If, however, the challenged conduct affects the potential class members in such divergent ways, aggrieving some, benefitting others, that their interests become antagonistic to each other, commonality may not exist. Samuels v. Smock, 54 Pa. Commw. 597, 422 A.2d 902 (1980) (retirement policy); William Goldman Theaters, Inc. v. Paramount Film Distributing Corp., 49 F.R.D. 35 (E.D.Pa. 1969) (film distribution policy). See note 6 infra.
Appellant must show that her "claims or defenses . . . are typical of the claims or defenses of the class." Pa.R.Civ.P. 1702(3). The typicality requirement is closely akin to the requirements of commonality and the adequacy of representation. Ablin, Inc. v. Bell Telephone Co. of Pennsylvania, supra 291 Pa. Super. at 40, 435 A.2d at 212. Its purpose is to determine whether the class representative's overall position on the common issues is sufficiently aligned with that of the absent class members to ensure that her pursuit of her own interests will advance those of the proposed class members. Id.; Piel v. National Semiconductor Corp., supra. Accord, Luitweiler v. Northchester Corp., supra 456 Pa. at 534, 319 A.2d at 902 (must appear that relief sought beneficial to all class members); Penn Galvanizing Co. v. Philadelphia, supra 388 Pa. at 378, 130 A.2d at 515 (same). Of the two reasonable interpretations of the contract language in dispute, appellant advances that affording the greater benefits. Her self-interest is thus squarely aligned with that of the absent members of the class of beneficiaries. Cf. Pincus v. Mutual Assurance Co., 457 Pa. 94, 98, 321 A.2d 906, 909 (1974) (both reasonable positions represented in class suit). Appellee argues, however, that appellant is atypical because her deposition testimony reveals her mistaken belief that she may win lifelong benefits in accordance with a salesman's alleged oral representations. Contrary to appellee's assertion, this possible alternative claim does not dilute her interest in pursuing a favorable interpretation of the written contract on behalf of herself and the class. See Pa.R.Civ.P. 1710(c)(1) (court may limit class action to particular issues or forms of relief). Accordingly, appellant has satisfied the typicality requirement.
Typicality might not be satisfied when the relief sought will benefit some proposed class members and harm others, Samuels v. Smock, supra; William Goldman Theaters, Inc. v. Paramount Film Distributing Corp., supra, or when the class representative has or is pursuing some other interest divergent from or adverse to the interests of the absent class members. Penn Galvanizing Co. v. Philadelphia, supra (representative's interest adverse to absent class members); Samuels v. Smock, supra (representative's eligibility for the subject retirement benefits being separately litigated and his interest in pension fund not shown to be substantially similar to the absent class members'); Puharich v. Borders Electronics Co., CCH Fed. Sec. p. 92, 160 (class action on behalf of shareholders clearly of secondary importance to representatives' unique derivative claims). But cf. Marshall v. Holiday Magic, Inc., 550 F.2d 1173, 1177 (9th Cir. 1977) (class of distributors in pyramid scheme against parent company) (that some class members have claims against each other does not detract from their identical legal and factual claim against the class opponent).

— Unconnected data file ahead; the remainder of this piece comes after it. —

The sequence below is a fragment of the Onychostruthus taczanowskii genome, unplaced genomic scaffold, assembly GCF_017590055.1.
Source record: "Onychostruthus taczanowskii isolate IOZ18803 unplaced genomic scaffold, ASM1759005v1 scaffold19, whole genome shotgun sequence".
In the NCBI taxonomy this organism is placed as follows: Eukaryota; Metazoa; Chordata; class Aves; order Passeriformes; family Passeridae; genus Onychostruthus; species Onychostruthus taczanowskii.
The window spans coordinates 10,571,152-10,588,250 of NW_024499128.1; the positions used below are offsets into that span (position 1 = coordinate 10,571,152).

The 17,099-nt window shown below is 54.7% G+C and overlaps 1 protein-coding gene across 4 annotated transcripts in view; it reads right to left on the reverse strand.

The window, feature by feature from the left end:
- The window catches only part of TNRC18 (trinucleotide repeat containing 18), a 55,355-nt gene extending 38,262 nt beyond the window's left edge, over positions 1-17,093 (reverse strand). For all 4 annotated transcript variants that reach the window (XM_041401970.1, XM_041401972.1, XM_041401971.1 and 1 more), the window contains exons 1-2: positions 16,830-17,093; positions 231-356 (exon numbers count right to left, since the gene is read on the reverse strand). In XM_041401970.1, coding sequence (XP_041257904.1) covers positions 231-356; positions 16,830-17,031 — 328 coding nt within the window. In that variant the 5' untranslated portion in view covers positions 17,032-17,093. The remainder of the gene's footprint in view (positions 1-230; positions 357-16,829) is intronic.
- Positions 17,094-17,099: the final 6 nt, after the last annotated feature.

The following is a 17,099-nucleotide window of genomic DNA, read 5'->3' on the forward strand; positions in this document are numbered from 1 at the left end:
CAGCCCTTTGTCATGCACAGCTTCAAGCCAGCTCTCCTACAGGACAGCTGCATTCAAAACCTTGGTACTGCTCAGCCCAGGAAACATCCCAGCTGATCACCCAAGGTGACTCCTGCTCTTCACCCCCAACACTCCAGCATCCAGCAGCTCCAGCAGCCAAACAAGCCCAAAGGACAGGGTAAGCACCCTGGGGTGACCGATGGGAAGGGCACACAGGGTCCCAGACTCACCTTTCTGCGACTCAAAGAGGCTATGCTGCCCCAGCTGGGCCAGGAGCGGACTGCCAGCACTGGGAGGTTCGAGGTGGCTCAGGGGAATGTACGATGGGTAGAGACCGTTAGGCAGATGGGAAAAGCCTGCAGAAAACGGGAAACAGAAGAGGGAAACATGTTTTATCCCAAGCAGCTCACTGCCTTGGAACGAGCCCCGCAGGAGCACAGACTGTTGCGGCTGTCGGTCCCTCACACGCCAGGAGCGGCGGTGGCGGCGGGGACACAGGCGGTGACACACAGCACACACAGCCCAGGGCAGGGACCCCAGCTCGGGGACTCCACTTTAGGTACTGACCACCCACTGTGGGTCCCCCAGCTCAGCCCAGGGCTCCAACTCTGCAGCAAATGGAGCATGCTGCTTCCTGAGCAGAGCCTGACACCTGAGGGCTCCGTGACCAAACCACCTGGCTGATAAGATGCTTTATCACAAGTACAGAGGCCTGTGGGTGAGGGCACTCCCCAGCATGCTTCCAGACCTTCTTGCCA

4. Adequacy of Representation
For the class to be certified, the court must conclude that appellant "will fairly and adequately assert and protect the interests of the absent class members." Pa.R.Civ.P. 1702(4). To make this determination the court must consider: (1) whether the attorney for the representative party will adequately protect the class's interests; (2) whether the representative parties have a conflict of interest in maintaining the action; (3) whether the representative parties "have or can acquire" adequate financial resources; and (4) "other matters." Pa.R.Civ.P. 1709.
Preliminarily, "[a] litigant must be a member of the class which he or she seeks to represent at the time the class is certified by the . . . court" in order to ensure due process to the absent class members and to satisfy requirements of standing. Sosna v. Iowa, 419 U.S. 393, 403, 95 S.Ct. 553, 559, 42 L.Ed.2d 532, 542 (1975). See McMonagle v. Allstate Insurance Co., supra, 460 Pa. at 167, 331 A.2d at 472 (appellant never eligible for claimed benefits); Alessandro v. State Farm Mutual Insurance Co., 259 Pa. Super. 571, 579-82, 393 A.2d 973, 977-78 (1978) (appellant not member of defined class), rev'd in part on other grounds, 487 Pa. 274, 282 n. 11, 409 A.2d 347, 351 n. 11 (1979). Appellant is concededly eligible for benefits under the policies in question, and thus clearly a member of the class she seeks to represent. She is thus potentially an adequate class representative.
Courts may, however, entertain a class action even if the representative's claim is rendered moot by the passage of time or an attempted separate settlement, see McMonagle v. Allstate Insurance Co., supra, 460 Pa. at 168-69, 331 A.2d at 472; cf. Franks v. Bowman Transportation Co., 424 U.S. 747, 96 S.Ct. 1251, 47 L.Ed.2d 444 (1976). If the original representative is decertified, courts may also keep the action pending to permit the remaining class members to seek another representative. Alessandro v. State Farm Mutual Automobile Insurance Co., supra, 487 Pa. at 282 n. 11, 409 A.2d at 351 n. 11.
a. Attorney's Adequacy